At statewide vigils, protesters press Toomey on health care bill

 Adrianne Gunter receives treatment for her multiple sclerosis through Medicaid. She fears the proposed GOP health care bill will limit her ability to receive treatment. (Liz Tung/WHYY)

Adrianne Gunter receives treatment for her multiple sclerosis through Medicaid. She fears the proposed GOP health care bill will limit her ability to receive treatment. (Liz Tung/WHYY)

Protesters who fear the U.S. Senate Republicans’ health care proposal will hurt Pennsylvania’s most vulnerable citizens have targeted Sen. Pat Toomey’s six offices statewide.

Several dozen demonstrators gathered outside Toomey’s Philadelphia office Friday morning, holding signs pleading, “Toomey: Stand 4 Health Care!” and “HANDS OFF MEDICAID.”

They were approaching the homestretch of a 24-hour vigil to protest the GOP health care bill, which aims to replace the Affordable Care Act.

Among the biggest complaints against the bill known as The Better Care Reconciliation Act is a proposed rollback of Medicaid.

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“We have over 2 million people on Medicaid in Pennsylvania, and our fear is that those people are not going to be on Medicaid in five years,” said vigil organizer Robin Stelly. “And what are they going to do?”

The Affordable Care Act expanded Medicaid access, covering an additional 700,000 people in Pennsylvania. But under the Republican bill, federal funding for Medicaid would be cut, with expanded benefits phased out by 2020.

Among those at risk of losing their coverage is Adrianne Gunter, who attended the Philadelphia rally Friday.

“I have multiple sclerosis, and I’m on Medicaid, and I only got Medicaid through the ACA’s Medicaid expansion,” said Gunter. She said she had to wait two years after symptoms of the disease appeared to receive a diagnosis because she couldn’t afford to see a neurologist.

Once she enrolled in Medicaid, Gunter said, she was able to begin treatment.

“I’m terrified I’m going to lose that insurance because there isn’t a cure for multiple sclerosis,” she said.

The bill also opens the door to reinstating lifetime limits on coverage for essential health benefits, which the Affordable Care Act eliminated. These caps allowed insurance companies to stop paying for care once a patient’s treatment maxed out at a specific dollar amount.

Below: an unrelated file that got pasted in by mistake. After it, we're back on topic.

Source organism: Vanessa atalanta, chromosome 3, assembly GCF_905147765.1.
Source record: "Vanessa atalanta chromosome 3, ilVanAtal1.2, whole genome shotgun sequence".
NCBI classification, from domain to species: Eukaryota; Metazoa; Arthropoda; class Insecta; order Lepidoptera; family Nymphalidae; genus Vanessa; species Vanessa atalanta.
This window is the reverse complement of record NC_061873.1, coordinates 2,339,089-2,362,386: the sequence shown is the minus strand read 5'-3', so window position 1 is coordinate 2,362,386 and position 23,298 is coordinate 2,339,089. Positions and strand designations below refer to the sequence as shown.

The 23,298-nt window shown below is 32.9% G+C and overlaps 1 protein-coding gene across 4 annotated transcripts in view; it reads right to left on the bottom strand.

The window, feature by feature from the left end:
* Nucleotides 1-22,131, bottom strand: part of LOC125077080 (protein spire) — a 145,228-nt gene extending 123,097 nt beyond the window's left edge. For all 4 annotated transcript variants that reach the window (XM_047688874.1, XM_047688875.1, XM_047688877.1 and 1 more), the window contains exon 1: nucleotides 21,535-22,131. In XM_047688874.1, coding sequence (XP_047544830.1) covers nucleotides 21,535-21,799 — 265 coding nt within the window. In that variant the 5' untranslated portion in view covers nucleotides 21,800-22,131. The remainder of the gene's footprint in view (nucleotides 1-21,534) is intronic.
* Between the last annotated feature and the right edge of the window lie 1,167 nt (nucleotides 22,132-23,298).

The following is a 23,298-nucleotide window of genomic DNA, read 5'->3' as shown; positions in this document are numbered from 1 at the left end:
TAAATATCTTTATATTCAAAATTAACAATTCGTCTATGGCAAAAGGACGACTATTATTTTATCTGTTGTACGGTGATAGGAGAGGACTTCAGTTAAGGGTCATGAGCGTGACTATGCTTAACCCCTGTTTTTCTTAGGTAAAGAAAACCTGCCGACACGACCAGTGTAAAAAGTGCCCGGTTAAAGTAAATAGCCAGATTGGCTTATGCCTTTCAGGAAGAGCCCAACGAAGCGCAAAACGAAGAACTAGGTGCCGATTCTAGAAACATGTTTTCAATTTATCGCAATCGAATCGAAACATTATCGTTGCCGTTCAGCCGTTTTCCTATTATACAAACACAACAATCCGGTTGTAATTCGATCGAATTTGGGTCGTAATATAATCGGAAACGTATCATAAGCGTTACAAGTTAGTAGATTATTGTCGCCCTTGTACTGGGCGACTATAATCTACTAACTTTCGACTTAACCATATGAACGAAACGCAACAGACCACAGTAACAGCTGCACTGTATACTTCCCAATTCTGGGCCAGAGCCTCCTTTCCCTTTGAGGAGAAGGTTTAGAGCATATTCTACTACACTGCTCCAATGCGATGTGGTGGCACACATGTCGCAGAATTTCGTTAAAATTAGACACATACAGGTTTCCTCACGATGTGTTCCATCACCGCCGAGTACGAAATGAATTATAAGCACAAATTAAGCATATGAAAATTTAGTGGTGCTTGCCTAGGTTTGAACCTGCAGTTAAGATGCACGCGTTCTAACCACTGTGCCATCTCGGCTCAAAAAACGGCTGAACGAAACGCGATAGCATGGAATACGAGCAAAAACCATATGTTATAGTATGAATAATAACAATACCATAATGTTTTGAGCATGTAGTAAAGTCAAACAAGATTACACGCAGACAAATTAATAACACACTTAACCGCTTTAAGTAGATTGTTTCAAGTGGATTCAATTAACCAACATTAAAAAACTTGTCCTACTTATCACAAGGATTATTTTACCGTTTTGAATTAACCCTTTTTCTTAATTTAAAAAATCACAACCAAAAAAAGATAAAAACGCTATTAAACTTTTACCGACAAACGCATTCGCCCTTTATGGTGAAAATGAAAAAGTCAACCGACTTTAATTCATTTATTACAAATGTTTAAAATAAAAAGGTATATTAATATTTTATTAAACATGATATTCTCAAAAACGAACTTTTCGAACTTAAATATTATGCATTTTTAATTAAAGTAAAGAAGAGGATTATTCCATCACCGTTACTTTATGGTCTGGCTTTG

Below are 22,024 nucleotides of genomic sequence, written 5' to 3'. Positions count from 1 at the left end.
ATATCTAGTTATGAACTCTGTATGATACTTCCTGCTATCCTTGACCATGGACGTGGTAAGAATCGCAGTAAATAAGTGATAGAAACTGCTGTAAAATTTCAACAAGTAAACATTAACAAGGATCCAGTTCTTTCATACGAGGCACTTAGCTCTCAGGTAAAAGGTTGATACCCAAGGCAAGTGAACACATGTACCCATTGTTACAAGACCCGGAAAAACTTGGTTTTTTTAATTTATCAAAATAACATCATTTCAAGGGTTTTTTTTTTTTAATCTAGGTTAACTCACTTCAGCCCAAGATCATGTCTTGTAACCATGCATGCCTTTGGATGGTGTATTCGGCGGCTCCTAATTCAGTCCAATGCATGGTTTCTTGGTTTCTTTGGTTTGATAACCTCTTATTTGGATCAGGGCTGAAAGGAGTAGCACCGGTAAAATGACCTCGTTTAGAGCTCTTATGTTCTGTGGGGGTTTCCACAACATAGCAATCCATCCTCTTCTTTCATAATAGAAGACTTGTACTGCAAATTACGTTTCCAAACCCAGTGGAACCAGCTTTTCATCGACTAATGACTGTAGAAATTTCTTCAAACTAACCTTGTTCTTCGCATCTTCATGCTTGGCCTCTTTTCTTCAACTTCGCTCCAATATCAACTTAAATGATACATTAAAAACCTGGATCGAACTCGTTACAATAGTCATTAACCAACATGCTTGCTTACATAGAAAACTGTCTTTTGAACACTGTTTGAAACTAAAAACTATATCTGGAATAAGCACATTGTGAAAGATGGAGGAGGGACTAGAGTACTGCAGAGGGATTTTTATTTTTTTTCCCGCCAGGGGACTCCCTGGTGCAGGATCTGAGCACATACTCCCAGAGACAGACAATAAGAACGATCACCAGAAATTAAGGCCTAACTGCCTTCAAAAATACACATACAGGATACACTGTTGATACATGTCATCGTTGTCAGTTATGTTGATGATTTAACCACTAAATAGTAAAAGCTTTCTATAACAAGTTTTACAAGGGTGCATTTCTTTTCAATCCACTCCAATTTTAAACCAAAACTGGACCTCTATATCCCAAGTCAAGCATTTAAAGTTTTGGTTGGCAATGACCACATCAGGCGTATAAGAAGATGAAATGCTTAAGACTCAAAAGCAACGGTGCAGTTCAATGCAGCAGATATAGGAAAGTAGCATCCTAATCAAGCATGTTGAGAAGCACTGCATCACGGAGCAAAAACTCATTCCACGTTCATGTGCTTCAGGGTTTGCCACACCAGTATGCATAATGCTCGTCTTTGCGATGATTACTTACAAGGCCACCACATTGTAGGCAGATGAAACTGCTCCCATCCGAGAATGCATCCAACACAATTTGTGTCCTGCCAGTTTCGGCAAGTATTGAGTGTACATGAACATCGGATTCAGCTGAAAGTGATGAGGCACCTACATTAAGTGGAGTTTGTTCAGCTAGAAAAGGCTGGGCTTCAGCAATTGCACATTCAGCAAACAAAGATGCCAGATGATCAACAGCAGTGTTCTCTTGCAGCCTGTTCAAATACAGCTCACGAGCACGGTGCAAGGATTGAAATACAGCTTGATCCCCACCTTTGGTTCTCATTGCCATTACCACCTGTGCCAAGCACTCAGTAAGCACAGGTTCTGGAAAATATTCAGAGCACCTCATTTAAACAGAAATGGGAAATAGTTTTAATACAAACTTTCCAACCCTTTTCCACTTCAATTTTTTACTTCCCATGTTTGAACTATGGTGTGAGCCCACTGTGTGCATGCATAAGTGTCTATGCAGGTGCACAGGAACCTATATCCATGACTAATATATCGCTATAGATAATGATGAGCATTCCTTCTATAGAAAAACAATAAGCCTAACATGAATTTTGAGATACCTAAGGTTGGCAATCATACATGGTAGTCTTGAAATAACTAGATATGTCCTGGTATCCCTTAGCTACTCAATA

That frightens Sara Atkins, whose 11-year-old daughter suffers from a condition that causes her to go into anaphylactic shock. Atkins said the only treatment that’s helped so far is a medication that, without coverage, their family wouldn’t be able to afford.

“Lifetime caps are coming back to employer health care. That means that my daughter will max out in a year or two, or even quicker for all we know,” she said. “I don’t know what’s going to happen because once she hits that cap, I don’t know what we’re going to do. As a parent, it’s downright terrifying.”

She said that Toomey’s office had been unresponsive to her complaints.

On Thursday, Toomey released a statement in response to concerns about cuts, saying “No one currently covered by Obamacare will have the rug pulled out from under them.”

Toomey, who helped write the bill, has said he is likely to vote for it, in part because it puts Medicaid on a sustainable path that will make it more affordable in the future.

“Pennsylvanians expected me to keep my word, and I said I would do everything I can to repeal as much of (Obamacare) as we can and move health care in the direction where patients and consumers are making decisions, not bureaucrats,” Toomey told reporters on a conference call. “I think this bill takes us a big step in that direction.”

Senate GOP leaders hope to schedule a vote on the bill before the Fourth of July recess.


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